Research - Department of Environmental Microbiology


Microbial oil degradation in the ocean

 Oil inputs into the oceans (estimated 1500 million liters per year worldwide) result in environmental pollution of global concern because oil contains hazardous compounds such as polycyclic aromatic hydrocarbons that can exert toxic or mutagenic effects on living organisms. The sources of anthropogenic oil inputs into the oceans are quite diverse, ranging from relatively well-studied “large-scale pollution events” (e.g., massive oil spills like the Deepwater Horizon oil spill) to rather poorly-explored “small-scale pollution events” (e.g., discharges from ships, rivers, and run off). Despite the large extent of oil inputs caused by the so-called small-scale pollution events, the rates of hydrocarbon degradation, the rate-influencing factors, the identity of microbial key players, and the metabolic pathways for hydrocarbon degradation remain largely unknown. In the DFG-funded Emmy Noether research project, we tackle these unknowns to greatly advance our current understanding of oil biodegradation during small-scale pollution events in the ocean.

Microbial nitrate reduction in an aquifer

Groundwater is an important drinking water source. However, the application of fertilizers in regions with high agricultural activity leads to the contamination of groundwater with nitrate. Nitrate concentrations in groundwater can be reduced by denitrifying microorganisms colonizing different zones of aquifers. Yet, little is known about the microbial key players involved in nitrate turnover in aquifers. In collaboration with a multidisciplinary team of scientist, we study nitrate turnover processes in the anoxic aquifer of the Ammer river and the Bronnbachquelle spring catchments (SW Germany). Using groundwater monitoring wells and by retrieving pristine rock samples through a drilling campaign, we revealed a high abundance of microorganisms that have the potential to couple the oxidation of iron and sulfur to the reduction of nitrate. Collectively, our interdisciplinary findings suggest that nitrate removal in groundwater occurs through a series of microbially driving redox transformations.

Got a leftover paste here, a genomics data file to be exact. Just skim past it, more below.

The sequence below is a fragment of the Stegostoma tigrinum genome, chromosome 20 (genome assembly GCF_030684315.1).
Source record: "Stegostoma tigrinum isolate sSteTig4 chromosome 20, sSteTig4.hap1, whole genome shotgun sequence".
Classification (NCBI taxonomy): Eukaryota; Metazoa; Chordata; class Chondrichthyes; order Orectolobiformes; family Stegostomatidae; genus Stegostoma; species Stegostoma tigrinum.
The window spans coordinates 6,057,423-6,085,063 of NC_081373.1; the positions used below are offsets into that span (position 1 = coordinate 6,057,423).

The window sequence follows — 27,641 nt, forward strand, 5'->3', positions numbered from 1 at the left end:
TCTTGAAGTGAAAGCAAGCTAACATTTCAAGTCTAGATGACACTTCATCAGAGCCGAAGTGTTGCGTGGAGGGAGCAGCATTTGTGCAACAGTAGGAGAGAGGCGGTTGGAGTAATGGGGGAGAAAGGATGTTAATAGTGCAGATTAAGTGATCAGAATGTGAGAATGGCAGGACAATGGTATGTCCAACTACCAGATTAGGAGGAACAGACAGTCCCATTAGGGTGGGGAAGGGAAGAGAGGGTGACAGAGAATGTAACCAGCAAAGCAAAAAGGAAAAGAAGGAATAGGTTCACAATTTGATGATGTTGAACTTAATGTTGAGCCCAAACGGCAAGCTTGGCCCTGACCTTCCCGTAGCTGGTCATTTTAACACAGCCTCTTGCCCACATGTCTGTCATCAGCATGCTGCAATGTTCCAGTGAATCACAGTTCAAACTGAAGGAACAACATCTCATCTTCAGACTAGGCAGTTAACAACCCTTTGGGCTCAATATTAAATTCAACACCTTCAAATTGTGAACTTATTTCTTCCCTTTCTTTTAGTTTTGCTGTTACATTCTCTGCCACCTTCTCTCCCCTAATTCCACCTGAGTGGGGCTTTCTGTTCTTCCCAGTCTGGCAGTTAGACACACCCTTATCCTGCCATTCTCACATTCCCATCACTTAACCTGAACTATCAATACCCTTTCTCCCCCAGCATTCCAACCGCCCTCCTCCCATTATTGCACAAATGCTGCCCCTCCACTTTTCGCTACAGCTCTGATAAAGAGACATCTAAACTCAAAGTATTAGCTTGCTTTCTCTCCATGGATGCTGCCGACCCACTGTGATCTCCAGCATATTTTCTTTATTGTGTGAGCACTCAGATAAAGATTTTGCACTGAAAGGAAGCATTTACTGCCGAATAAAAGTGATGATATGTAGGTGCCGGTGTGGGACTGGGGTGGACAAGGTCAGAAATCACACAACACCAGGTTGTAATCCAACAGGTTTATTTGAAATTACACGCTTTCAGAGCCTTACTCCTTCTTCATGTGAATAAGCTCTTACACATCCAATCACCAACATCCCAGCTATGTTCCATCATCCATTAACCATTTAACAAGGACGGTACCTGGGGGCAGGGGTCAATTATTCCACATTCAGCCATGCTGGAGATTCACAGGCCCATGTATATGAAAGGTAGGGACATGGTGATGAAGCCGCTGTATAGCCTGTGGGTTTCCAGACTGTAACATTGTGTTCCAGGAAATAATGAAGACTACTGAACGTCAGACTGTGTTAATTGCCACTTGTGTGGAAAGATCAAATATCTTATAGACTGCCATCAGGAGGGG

Microbial glyphosate degradation

Glyphosate is an herbicide that is used globally to kill weeds in several industrial sectors such as to clear rail lines or in private gardens. The dominant user of glyphosate, however, is the agricultural sector, especially since many crops have been genetically modified to withstand glyphosate application. Despite its global application, the impact that glyphosate has on the microorganisms that populate agricultural soils remains largely unknown. Does glyphosate disrupt any of the key processes performed by soil microorganisms such as the nitrogen cycle? Do soil microorganisms help degrade the glyphosate to reduce its persistence in the environment? Is glyphosate even accessible to the microorganisms that can degrade it? To tackle these questions, we study both individual microorganisms and soil microbial communities in the laboratory and in the environment. We investigate how these microorganisms interact with glyphosate by using molecular biological techniques coupled to chemical data and apply the findings to large-scale environmental processes.

Surfactant impacts from glyphosate application

In a new project funded by the ERC, we take a completely novel route and focus on the impacts of surfactants from glyphosate application. Glyphosate-based surfactants are the second most abundant ingredients of herbicide formulations and therefore large quantities have been and are still applied in nature. Even though glyphosate-based surfactants are considered inert, the effects of the single surfactant compounds, surfactant mixtures and surfactant-glyphosate cocktails are unprecedented. We aim at disentangling surfactant and surfactant-glyphosate impacts on microbes, biogeochemical cycles, greenhouse gas formations and the environment in general by using an innovative and interdisciplinary multiscale approach. Collectively, the data collected through our studies can influence policy decisions and, thus, impact societal health.

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